Join Eric Wing for an in-depth discussion in this video Getting all of your ducts in a row, part of BIM Manager: Managing Revit.
- [Narrator] So, how are we going to get our ducts in a row? That's always a good question, and I do find it varies from firm to firm. I personally have the good fortune of being at a firm that basically does everything, so whatever your situation is, I certainly feel your pain. So let's take a look at the company-wide workflow. Let's look at standards, and your company. To get started, like I said, each company is different, but the same. Revit's Revit, right? Standards are never easy and are overlooked the second something becomes difficult, so, this is a long haul kind of a thing. I always like to say, use what you have and push forward.
Your firm didn't just start yesterday, so gather up everything you have, and push forward with it. Develop a file structure that makes sense to your firm. Now, this takes some thought. Try to get the file structure set up, and don't change it. Get your boss to support your efforts. This could be the hardest thing in the whole list, but once you get upper management's support, it's going to make it a lot easier. So, getting your ducts and people in a row. Where's your AutoCAD stuff? We're going to have to transform it over to Revit. We'll learn how to do that in this course. How are your standards looking now? Like I said, you have some standards, verify what looks good, verify what doesn't, and move forward.
Next important step, who on your team knows Revit at all? Who on your team wants to know Revit? And you're going to get people on your team that hate Revit, and they'll never want to use it. Who's your champion? What I mean by your champion is, it's hard to do this all on your own. Depending on the size of your firm, that could be impossible. So let's look at the easy stuff. Typical text. Certainly we can configure our text to look exactly the same throughout all the discipline. Dimensions follow the same suit. Line styles, line weights? There's going to be a lot of plotting AutoCAD, then plotting Revit, and going back and forth, making sure you get as closely as you can to the way it used to look.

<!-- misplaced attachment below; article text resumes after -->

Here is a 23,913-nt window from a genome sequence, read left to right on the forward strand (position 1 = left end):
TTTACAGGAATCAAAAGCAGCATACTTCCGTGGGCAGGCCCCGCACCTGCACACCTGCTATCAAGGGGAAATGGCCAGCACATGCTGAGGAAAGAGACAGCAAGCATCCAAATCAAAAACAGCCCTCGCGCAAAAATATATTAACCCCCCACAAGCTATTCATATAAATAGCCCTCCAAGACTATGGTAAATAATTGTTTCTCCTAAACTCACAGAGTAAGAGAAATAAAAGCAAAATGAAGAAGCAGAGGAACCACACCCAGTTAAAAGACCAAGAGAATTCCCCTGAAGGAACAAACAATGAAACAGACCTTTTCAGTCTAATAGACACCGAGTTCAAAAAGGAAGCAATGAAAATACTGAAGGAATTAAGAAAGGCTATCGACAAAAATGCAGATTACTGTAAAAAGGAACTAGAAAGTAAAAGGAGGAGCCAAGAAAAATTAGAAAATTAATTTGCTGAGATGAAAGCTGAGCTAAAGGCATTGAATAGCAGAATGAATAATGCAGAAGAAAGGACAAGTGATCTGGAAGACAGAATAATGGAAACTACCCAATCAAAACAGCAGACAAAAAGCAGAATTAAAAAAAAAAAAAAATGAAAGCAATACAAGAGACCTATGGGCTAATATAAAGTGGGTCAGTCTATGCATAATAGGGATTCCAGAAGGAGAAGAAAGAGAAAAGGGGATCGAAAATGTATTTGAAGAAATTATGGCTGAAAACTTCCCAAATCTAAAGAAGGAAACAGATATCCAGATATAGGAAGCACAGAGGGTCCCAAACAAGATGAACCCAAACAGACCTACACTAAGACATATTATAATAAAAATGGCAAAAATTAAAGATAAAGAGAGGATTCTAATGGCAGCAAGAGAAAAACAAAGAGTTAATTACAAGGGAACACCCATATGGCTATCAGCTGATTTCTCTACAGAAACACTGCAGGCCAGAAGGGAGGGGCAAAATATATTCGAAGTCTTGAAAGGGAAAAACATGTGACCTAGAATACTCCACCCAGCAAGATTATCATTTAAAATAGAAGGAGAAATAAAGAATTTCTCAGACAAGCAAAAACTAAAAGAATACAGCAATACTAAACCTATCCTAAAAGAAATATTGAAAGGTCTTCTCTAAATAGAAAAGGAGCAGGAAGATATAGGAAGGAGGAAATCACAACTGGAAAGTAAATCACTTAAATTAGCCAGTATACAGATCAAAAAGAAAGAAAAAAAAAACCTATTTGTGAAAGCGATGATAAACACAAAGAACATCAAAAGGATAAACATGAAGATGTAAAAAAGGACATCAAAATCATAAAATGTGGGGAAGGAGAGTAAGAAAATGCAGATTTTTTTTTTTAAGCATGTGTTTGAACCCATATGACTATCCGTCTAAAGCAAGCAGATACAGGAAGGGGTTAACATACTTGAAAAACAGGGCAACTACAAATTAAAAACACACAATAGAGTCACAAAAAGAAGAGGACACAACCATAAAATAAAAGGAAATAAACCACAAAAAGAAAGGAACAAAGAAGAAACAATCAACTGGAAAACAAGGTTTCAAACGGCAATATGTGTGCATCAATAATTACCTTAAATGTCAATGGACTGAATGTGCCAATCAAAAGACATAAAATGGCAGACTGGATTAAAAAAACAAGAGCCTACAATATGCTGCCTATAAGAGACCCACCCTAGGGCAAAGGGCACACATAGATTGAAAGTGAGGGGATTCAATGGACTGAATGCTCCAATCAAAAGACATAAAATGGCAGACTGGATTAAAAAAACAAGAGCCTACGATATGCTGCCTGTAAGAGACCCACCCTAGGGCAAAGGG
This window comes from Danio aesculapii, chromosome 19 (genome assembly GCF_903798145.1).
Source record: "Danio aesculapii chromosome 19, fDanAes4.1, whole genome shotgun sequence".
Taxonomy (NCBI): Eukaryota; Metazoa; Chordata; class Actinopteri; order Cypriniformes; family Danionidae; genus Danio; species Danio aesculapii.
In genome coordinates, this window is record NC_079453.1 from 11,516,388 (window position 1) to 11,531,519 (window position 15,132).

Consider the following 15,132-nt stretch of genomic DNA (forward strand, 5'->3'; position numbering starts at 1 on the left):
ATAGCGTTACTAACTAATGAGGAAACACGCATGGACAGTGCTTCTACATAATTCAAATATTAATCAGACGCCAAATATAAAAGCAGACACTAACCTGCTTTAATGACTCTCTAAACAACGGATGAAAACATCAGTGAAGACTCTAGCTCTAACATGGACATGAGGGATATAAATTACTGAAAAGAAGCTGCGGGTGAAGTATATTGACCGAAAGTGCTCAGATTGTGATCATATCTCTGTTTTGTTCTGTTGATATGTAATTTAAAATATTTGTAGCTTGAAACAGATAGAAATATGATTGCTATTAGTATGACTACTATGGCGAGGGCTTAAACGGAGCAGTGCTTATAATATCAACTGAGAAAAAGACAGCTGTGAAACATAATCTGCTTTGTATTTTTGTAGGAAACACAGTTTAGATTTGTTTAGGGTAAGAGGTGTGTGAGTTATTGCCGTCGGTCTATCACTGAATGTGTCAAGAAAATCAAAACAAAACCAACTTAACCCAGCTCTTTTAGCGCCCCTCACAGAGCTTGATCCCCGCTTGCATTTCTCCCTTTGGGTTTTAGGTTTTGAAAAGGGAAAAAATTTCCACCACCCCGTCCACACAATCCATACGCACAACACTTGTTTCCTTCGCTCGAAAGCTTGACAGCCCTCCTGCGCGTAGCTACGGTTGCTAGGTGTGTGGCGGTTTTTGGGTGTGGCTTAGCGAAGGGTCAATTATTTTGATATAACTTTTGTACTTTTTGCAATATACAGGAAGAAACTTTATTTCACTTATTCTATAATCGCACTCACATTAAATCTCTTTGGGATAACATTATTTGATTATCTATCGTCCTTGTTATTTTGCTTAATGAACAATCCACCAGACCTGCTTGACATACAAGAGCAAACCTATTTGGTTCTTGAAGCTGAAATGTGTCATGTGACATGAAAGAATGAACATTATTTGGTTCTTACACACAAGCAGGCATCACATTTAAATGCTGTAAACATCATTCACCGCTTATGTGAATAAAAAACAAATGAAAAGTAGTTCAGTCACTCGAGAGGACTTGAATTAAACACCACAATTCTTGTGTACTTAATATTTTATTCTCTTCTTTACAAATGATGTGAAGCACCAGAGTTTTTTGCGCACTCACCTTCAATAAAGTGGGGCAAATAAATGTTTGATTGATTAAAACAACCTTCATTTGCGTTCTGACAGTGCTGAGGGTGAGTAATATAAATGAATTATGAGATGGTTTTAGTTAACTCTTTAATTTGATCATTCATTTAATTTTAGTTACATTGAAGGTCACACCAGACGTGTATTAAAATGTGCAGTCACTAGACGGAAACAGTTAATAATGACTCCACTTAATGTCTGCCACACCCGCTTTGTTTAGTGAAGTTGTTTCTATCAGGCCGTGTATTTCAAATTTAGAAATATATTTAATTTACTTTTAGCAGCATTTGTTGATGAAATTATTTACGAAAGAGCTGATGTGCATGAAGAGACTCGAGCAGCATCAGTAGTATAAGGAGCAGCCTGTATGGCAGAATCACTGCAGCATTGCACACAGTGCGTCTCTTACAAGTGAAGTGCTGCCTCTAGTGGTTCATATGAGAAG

Sharing models, certainly there's a workflow here. We'll cover a few different workflows, and you can pick the one you like. Windows Explorer file structure, like I said, this is a pretty important step. And your borders, got to get your borders straight. So who else is doing this? Everyone's doing it. We'll dive a little deeper into the National CAD Standard, the NCS format. This is the format that most firms are structured around. National BIM Standard, certainly once you start using BIM, there are standards out there, such as the Level of Detail, it's an AIA document that pretty much everyone follows.
Like I said, each firm is unique in their own way. You could be every discipline, one discipline, or a combination of the disciplines we cover in this course. Either way, I think you will start seeing patterns and standardized approaches to getting your Revit management rolling.
- Setting up the Revit folder structure
- Creating a revision schedule
- Adding a symbol list
- Creating shared parameters
- Configuring your text
- Creating line types, weights, and patterns
- Configuring the underlay settings
- Creating custom grids
- Viewing templates
- Importing CAD details